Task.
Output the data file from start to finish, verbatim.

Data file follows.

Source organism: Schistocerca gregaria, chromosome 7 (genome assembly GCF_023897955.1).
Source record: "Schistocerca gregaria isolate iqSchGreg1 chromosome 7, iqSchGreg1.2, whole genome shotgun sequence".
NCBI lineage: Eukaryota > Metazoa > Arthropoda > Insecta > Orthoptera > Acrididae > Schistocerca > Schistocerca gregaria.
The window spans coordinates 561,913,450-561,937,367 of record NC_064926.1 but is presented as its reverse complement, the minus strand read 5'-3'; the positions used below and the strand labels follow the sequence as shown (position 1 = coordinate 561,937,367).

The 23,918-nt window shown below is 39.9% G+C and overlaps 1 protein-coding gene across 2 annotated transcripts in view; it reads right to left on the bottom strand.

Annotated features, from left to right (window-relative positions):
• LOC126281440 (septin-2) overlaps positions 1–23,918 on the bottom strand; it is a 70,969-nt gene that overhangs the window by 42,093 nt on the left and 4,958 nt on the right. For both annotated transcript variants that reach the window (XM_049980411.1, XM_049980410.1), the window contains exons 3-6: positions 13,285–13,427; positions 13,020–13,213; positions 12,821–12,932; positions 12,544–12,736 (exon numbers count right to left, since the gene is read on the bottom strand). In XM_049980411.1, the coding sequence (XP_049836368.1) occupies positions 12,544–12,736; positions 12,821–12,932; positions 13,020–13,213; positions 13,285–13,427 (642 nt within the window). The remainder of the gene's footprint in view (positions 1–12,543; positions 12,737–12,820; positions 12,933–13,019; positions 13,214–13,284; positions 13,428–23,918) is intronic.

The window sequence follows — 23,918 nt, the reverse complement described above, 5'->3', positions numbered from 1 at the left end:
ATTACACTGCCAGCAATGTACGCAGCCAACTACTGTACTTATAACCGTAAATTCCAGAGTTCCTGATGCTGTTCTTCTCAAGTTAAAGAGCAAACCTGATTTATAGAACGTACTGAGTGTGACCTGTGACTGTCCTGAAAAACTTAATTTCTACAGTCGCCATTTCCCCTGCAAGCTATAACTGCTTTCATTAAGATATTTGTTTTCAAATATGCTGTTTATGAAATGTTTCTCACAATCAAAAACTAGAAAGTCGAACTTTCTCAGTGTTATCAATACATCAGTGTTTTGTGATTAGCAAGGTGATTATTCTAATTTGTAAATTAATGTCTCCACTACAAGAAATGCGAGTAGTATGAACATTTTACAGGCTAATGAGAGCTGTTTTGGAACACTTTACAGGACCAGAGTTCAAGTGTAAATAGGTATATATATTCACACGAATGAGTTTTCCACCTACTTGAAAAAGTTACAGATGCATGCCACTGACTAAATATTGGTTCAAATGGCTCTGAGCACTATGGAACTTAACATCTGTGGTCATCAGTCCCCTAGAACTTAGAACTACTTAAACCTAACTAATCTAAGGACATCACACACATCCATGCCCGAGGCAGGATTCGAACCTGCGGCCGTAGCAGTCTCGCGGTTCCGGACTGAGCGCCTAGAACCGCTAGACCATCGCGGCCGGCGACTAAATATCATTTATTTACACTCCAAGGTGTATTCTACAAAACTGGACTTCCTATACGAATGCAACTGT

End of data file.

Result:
Source organism: Schistocerca gregaria, chromosome 7 (genome assembly GCF_023897955.1).
Source record: "Schistocerca gregaria isolate iqSchGreg1 chromosome 7, iqSchGreg1.2, whole genome shotgun sequence".
NCBI lineage: Eukaryota > Metazoa > Arthropoda > Insecta > Orthoptera > Acrididae > Schistocerca > Schistocerca gregaria.
The window spans coordinates 561,913,450-561,937,367 of record NC_064926.1 but is presented as its reverse complement, the minus strand read 5'-3'; the positions used below and the strand labels follow the sequence as shown (position 1 = coordinate 561,937,367).

The 23,918-nt window shown below is 39.9% G+C and overlaps 1 protein-coding gene across 2 annotated transcripts in view; it reads right to left on the bottom strand.

Annotated features, from left to right (window-relative positions):
• LOC126281440 (septin-2) overlaps positions 1–23,918 on the bottom strand; it is a 70,969-nt gene that overhangs the window by 42,093 nt on the left and 4,958 nt on the right. For both annotated transcript variants that reach the window (XM_049980411.1, XM_049980410.1), the window contains exons 3-6: positions 13,285–13,427; positions 13,020–13,213; positions 12,821–12,932; positions 12,544–12,736 (exon numbers count right to left, since the gene is read on the bottom strand). In XM_049980411.1, the coding sequence (XP_049836368.1) occupies positions 12,544–12,736; positions 12,821–12,932; positions 13,020–13,213; positions 13,285–13,427 (642 nt within the window). The remainder of the gene's footprint in view (positions 1–12,543; positions 12,737–12,820; positions 12,933–13,019; positions 13,214–13,284; positions 13,428–23,918) is intronic.

The window sequence follows — 23,918 nt, the reverse complement described above, 5'->3', positions numbered from 1 at the left end:
ATTACACTGCCAGCAATGTACGCAGCCAACTACTGTACTTATAACCGTAAATTCCAGAGTTCCTGATGCTGTTCTTCTCAAGTTAAAGAGCAAACCTGATTTATAGAACGTACTGAGTGTGACCTGTGACTGTCCTGAAAAACTTAATTTCTACAGTCGCCATTTCCCCTGCAAGCTATAACTGCTTTCATTAAGATATTTGTTTTCAAATATGCTGTTTATGAAATGTTTCTCACAATCAAAAACTAGAAAGTCGAACTTTCTCAGTGTTATCAATACATCAGTGTTTTGTGATTAGCAAGGTGATTATTCTAATTTGTAAATTAATGTCTCCACTACAAGAAATGCGAGTAGTATGAACATTTTACAGGCTAATGAGAGCTGTTTTGGAACACTTTACAGGACCAGAGTTCAAGTGTAAATAGGTATATATATTCACACGAATGAGTTTTCCACCTACTTGAAAAAGTTACAGATGCATGCCACTGACTAAATATTGGTTCAAATGGCTCTGAGCACTATGGAACTTAACATCTGTGGTCATCAGTCCCCTAGAACTTAGAACTACTTAAACCTAACTAATCTAAGGACATCACACACATCCATGCCCGAGGCAGGATTCGAACCTGCGGCCGTAGCAGTCTCGCGGTTCCGGACTGAGCGCCTAGAACCGCTAGACCATCGCGGCCGGCGACTAAATATCATTTATTTACACTCCAAGGTGTATTCTACAAAACTGGACTTCCTATACGAATGCAACTGT